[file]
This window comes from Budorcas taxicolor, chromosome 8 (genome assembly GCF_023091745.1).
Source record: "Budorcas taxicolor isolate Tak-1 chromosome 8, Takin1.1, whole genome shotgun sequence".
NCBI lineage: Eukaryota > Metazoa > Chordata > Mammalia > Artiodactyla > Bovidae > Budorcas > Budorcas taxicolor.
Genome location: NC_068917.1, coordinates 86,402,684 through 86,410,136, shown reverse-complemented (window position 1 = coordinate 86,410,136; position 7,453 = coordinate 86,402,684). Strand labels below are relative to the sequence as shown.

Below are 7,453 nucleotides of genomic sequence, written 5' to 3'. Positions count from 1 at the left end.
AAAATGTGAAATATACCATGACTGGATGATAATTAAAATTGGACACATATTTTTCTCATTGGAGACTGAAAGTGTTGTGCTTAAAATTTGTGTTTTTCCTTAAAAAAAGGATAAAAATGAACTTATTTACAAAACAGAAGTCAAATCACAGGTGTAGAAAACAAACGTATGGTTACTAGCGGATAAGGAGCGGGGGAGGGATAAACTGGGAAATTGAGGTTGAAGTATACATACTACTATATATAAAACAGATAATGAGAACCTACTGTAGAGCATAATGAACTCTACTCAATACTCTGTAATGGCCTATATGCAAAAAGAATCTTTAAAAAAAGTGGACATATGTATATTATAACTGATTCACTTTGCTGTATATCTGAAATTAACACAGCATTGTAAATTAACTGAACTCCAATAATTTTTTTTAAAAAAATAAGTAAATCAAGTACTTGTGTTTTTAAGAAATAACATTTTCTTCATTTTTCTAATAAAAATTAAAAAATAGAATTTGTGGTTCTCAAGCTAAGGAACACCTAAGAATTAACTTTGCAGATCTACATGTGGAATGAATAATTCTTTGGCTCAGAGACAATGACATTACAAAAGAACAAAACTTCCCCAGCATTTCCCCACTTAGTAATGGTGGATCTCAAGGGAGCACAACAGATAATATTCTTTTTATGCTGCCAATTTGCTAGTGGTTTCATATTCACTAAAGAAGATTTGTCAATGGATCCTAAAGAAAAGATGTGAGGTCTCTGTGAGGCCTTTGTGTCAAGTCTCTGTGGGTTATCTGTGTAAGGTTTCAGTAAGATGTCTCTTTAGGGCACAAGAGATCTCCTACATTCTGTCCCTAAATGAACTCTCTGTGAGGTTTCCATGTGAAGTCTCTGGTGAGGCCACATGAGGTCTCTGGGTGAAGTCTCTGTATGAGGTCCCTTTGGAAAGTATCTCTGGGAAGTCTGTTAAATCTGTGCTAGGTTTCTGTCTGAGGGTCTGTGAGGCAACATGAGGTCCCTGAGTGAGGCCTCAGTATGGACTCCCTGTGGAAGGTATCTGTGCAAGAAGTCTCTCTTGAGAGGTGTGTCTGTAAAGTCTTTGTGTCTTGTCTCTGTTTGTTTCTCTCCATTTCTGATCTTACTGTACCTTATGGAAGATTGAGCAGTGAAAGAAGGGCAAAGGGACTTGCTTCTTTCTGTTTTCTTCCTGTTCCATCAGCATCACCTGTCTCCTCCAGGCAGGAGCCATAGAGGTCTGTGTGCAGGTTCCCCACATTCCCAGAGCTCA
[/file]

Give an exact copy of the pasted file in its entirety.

This window comes from Budorcas taxicolor, chromosome 8 (genome assembly GCF_023091745.1).
Source record: "Budorcas taxicolor isolate Tak-1 chromosome 8, Takin1.1, whole genome shotgun sequence".
NCBI lineage: Eukaryota > Metazoa > Chordata > Mammalia > Artiodactyla > Bovidae > Budorcas > Budorcas taxicolor.
Genome location: NC_068917.1, coordinates 86,402,684 through 86,410,136, shown reverse-complemented (window position 1 = coordinate 86,410,136; position 7,453 = coordinate 86,402,684). Strand labels below are relative to the sequence as shown.

Below are 7,453 nucleotides of genomic sequence, written 5' to 3'. Positions count from 1 at the left end.
AAAATGTGAAATATACCATGACTGGATGATAATTAAAATTGGACACATATTTTTCTCATTGGAGACTGAAAGTGTTGTGCTTAAAATTTGTGTTTTTCCTTAAAAAAAGGATAAAAATGAACTTATTTACAAAACAGAAGTCAAATCACAGGTGTAGAAAACAAACGTATGGTTACTAGCGGATAAGGAGCGGGGGAGGGATAAACTGGGAAATTGAGGTTGAAGTATACATACTACTATATATAAAACAGATAATGAGAACCTACTGTAGAGCATAATGAACTCTACTCAATACTCTGTAATGGCCTATATGCAAAAAGAATCTTTAAAAAAAGTGGACATATGTATATTATAACTGATTCACTTTGCTGTATATCTGAAATTAACACAGCATTGTAAATTAACTGAACTCCAATAATTTTTTTTAAAAAAATAAGTAAATCAAGTACTTGTGTTTTTAAGAAATAACATTTTCTTCATTTTTCTAATAAAAATTAAAAAATAGAATTTGTGGTTCTCAAGCTAAGGAACACCTAAGAATTAACTTTGCAGATCTACATGTGGAATGAATAATTCTTTGGCTCAGAGACAATGACATTACAAAAGAACAAAACTTCCCCAGCATTTCCCCACTTAGTAATGGTGGATCTCAAGGGAGCACAACAGATAATATTCTTTTTATGCTGCCAATTTGCTAGTGGTTTCATATTCACTAAAGAAGATTTGTCAATGGATCCTAAAGAAAAGATGTGAGGTCTCTGTGAGGCCTTTGTGTCAAGTCTCTGTGGGTTATCTGTGTAAGGTTTCAGTAAGATGTCTCTTTAGGGCACAAGAGATCTCCTACATTCTGTCCCTAAATGAACTCTCTGTGAGGTTTCCATGTGAAGTCTCTGGTGAGGCCACATGAGGTCTCTGGGTGAAGTCTCTGTATGAGGTCCCTTTGGAAAGTATCTCTGGGAAGTCTGTTAAATCTGTGCTAGGTTTCTGTCTGAGGGTCTGTGAGGCAACATGAGGTCCCTGAGTGAGGCCTCAGTATGGACTCCCTGTGGAAGGTATCTGTGCAAGAAGTCTCTCTTGAGAGGTGTGTCTGTAAAGTCTTTGTGTCTTGTCTCTGTTTGTTTCTCTCCATTTCTGATCTTACTGTACCTTATGGAAGATTGAGCAGTGAAAGAAGGGCAAAGGGACTTGCTTCTTTCTGTTTTCTTCCTGTTCCATCAGCATCACCTGTCTCCTCCAGGCAGGAGCCATAGAGGTCTGTGTGCAGGTTCCCCACATTCCCAGAGCTCA